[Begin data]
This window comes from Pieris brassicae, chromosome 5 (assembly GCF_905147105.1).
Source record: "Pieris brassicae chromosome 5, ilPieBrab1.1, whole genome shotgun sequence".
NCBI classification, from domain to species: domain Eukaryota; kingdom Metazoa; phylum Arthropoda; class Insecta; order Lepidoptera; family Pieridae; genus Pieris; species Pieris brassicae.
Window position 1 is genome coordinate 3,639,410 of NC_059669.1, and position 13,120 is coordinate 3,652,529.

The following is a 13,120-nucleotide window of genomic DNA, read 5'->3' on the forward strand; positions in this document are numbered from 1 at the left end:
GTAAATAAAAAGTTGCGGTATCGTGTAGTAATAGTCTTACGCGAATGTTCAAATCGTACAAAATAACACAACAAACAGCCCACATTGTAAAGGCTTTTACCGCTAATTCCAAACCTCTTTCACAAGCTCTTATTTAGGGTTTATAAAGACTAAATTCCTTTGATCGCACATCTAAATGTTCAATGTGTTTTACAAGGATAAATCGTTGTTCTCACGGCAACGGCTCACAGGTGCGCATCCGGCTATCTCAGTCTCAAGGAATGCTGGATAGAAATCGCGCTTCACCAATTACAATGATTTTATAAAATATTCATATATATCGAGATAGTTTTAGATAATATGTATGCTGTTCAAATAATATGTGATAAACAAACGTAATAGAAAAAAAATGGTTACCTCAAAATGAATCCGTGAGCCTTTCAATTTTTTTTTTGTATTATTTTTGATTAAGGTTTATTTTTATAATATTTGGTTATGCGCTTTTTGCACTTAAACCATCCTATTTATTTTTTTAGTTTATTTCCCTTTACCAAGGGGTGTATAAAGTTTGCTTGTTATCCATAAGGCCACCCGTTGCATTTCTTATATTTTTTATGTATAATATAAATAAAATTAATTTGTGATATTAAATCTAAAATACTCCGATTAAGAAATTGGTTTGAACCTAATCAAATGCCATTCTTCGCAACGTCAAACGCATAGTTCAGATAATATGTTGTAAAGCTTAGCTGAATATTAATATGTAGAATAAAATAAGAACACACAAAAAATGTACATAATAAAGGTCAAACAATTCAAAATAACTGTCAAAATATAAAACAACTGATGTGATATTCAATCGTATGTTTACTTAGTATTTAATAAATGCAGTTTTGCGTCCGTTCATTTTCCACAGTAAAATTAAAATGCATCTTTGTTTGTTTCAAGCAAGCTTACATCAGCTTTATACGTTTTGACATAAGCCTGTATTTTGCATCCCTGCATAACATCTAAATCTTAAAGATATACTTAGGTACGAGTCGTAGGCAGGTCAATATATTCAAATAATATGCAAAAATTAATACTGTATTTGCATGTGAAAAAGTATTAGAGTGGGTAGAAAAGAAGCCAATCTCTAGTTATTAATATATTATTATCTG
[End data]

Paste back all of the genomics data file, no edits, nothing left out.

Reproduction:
This window comes from Pieris brassicae, chromosome 5 (assembly GCF_905147105.1).
Source record: "Pieris brassicae chromosome 5, ilPieBrab1.1, whole genome shotgun sequence".
NCBI classification, from domain to species: domain Eukaryota; kingdom Metazoa; phylum Arthropoda; class Insecta; order Lepidoptera; family Pieridae; genus Pieris; species Pieris brassicae.
Window position 1 is genome coordinate 3,639,410 of NC_059669.1, and position 13,120 is coordinate 3,652,529.

The following is a 13,120-nucleotide window of genomic DNA, read 5'->3' on the forward strand; positions in this document are numbered from 1 at the left end:
GTAAATAAAAAGTTGCGGTATCGTGTAGTAATAGTCTTACGCGAATGTTCAAATCGTACAAAATAACACAACAAACAGCCCACATTGTAAAGGCTTTTACCGCTAATTCCAAACCTCTTTCACAAGCTCTTATTTAGGGTTTATAAAGACTAAATTCCTTTGATCGCACATCTAAATGTTCAATGTGTTTTACAAGGATAAATCGTTGTTCTCACGGCAACGGCTCACAGGTGCGCATCCGGCTATCTCAGTCTCAAGGAATGCTGGATAGAAATCGCGCTTCACCAATTACAATGATTTTATAAAATATTCATATATATCGAGATAGTTTTAGATAATATGTATGCTGTTCAAATAATATGTGATAAACAAACGTAATAGAAAAAAAATGGTTACCTCAAAATGAATCCGTGAGCCTTTCAATTTTTTTTTTGTATTATTTTTGATTAAGGTTTATTTTTATAATATTTGGTTATGCGCTTTTTGCACTTAAACCATCCTATTTATTTTTTTAGTTTATTTCCCTTTACCAAGGGGTGTATAAAGTTTGCTTGTTATCCATAAGGCCACCCGTTGCATTTCTTATATTTTTTATGTATAATATAAATAAAATTAATTTGTGATATTAAATCTAAAATACTCCGATTAAGAAATTGGTTTGAACCTAATCAAATGCCATTCTTCGCAACGTCAAACGCATAGTTCAGATAATATGTTGTAAAGCTTAGCTGAATATTAATATGTAGAATAAAATAAGAACACACAAAAAATGTACATAATAAAGGTCAAACAATTCAAAATAACTGTCAAAATATAAAACAACTGATGTGATATTCAATCGTATGTTTACTTAGTATTTAATAAATGCAGTTTTGCGTCCGTTCATTTTCCACAGTAAAATTAAAATGCATCTTTGTTTGTTTCAAGCAAGCTTACATCAGCTTTATACGTTTTGACATAAGCCTGTATTTTGCATCCCTGCATAACATCTAAATCTTAAAGATATACTTAGGTACGAGTCGTAGGCAGGTCAATATATTCAAATAATATGCAAAAATTAATACTGTATTTGCATGTGAAAAAGTATTAGAGTGGGTAGAAAAGAAGCCAATCTCTAGTTATTAATATATTATTATCTG